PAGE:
"A crisis in historical representation unfolded in French visual culture in the first half of the nineteenth century, reaching its climax at the Paris Universal Exhibition of 1855, when artists and critics alike came to a troubling realization: depictions of past heroes that had once held exceptional influence over their viewers now left the public indifferent. This book shows that underneath this crisis was a mounting demand for empirical observation in art, and an emergent modern epistemology that posited the past as foundational and yet inaccessible to the physically and historically specific individual. Since neither the painter nor the viewer could have actually experienced a bygone historical incident as it unfolded, was history painting even feasible in modern times? When historical representation seemed all but impossible to critics and artists of various hues, Gerome came up with a momentous solution. A small group of paintings constitute the focus of this provocative study on the artist's early work, whose pivotal role in Gerome's oeuvre as well as in the broader history of modernization of art have been so far unrecognized in art historical scholarship. In these, the artist charted a new roadmap for the art of painting in response to the modern sensibility of history."--Cover page 4.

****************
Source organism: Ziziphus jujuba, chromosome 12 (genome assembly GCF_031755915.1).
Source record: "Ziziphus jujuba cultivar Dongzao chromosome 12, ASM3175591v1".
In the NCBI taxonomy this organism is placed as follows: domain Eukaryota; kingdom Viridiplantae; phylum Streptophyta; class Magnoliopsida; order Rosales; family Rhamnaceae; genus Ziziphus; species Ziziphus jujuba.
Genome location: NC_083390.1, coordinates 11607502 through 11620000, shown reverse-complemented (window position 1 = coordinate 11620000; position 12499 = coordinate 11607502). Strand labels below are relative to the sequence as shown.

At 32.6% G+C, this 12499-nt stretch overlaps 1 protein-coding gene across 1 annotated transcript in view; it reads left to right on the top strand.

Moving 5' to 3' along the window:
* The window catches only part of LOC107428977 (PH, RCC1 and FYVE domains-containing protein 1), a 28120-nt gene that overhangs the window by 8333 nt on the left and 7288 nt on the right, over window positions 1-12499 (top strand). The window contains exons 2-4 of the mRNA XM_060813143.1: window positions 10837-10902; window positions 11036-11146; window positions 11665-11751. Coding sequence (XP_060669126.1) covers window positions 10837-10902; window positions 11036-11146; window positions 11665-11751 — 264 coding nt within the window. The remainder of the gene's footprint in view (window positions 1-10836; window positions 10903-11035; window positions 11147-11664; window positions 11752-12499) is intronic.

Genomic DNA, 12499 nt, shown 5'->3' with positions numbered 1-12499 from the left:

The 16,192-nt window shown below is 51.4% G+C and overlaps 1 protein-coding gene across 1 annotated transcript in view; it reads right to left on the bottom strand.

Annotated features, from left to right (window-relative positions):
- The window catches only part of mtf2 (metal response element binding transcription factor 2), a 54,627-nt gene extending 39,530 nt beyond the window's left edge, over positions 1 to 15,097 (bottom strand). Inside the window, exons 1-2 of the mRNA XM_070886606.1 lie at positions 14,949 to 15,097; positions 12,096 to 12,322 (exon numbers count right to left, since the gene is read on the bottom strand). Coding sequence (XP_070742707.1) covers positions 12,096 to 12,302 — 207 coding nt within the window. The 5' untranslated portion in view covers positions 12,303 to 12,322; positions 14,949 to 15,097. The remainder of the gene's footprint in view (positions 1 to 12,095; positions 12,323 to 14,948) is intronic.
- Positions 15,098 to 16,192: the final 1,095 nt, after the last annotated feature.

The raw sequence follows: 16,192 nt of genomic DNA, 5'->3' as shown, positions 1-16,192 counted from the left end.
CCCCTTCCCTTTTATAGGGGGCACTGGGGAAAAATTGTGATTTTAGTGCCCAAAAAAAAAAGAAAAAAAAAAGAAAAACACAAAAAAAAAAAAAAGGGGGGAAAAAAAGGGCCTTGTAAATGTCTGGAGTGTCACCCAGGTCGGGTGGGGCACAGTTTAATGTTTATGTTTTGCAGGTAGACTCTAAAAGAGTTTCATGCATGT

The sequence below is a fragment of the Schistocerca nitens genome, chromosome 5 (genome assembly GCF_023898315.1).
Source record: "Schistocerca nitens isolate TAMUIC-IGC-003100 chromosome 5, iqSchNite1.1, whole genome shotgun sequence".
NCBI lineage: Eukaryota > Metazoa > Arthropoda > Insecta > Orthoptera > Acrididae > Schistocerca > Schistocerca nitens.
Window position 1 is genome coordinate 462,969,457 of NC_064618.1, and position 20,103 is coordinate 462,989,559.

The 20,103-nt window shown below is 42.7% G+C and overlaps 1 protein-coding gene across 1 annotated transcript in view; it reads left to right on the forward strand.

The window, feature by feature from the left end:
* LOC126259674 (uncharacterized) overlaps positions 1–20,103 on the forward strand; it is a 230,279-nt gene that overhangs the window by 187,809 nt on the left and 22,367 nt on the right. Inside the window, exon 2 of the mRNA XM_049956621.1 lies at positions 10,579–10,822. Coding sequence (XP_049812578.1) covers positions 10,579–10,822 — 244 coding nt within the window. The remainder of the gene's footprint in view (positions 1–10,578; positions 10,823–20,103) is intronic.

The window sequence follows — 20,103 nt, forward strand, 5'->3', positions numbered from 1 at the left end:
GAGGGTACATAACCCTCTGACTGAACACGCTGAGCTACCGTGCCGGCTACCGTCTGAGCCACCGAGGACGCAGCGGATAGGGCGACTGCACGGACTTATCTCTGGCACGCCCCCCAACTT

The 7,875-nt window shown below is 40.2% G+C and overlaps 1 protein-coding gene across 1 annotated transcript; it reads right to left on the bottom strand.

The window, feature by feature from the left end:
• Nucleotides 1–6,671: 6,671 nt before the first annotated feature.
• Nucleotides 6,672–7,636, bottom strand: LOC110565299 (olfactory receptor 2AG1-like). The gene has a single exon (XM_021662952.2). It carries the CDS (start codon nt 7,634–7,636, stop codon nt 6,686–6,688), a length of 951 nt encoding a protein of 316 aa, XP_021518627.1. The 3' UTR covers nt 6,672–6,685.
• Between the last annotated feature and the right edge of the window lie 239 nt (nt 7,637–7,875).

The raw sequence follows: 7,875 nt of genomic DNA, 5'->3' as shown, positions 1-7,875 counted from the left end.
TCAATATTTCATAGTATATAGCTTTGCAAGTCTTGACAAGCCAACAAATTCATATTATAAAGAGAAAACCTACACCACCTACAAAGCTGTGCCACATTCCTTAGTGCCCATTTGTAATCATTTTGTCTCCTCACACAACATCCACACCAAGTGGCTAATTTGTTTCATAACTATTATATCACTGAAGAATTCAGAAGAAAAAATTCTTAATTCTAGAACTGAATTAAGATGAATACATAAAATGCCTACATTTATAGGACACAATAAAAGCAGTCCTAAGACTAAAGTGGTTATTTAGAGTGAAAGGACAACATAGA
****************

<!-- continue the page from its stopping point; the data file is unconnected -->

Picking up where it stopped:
1. The Paris Universal Exhibition of 1855 and the crisis of grand history painting -- 2. Heroism in modern times: Duel after the masquerade -- 3. Art as science: from l'idéal grec to the great family of humankind -- 4. The César paintings: project for a new tragic art -- 5. Coda: layers of the past: from painting to polychrome sculpture
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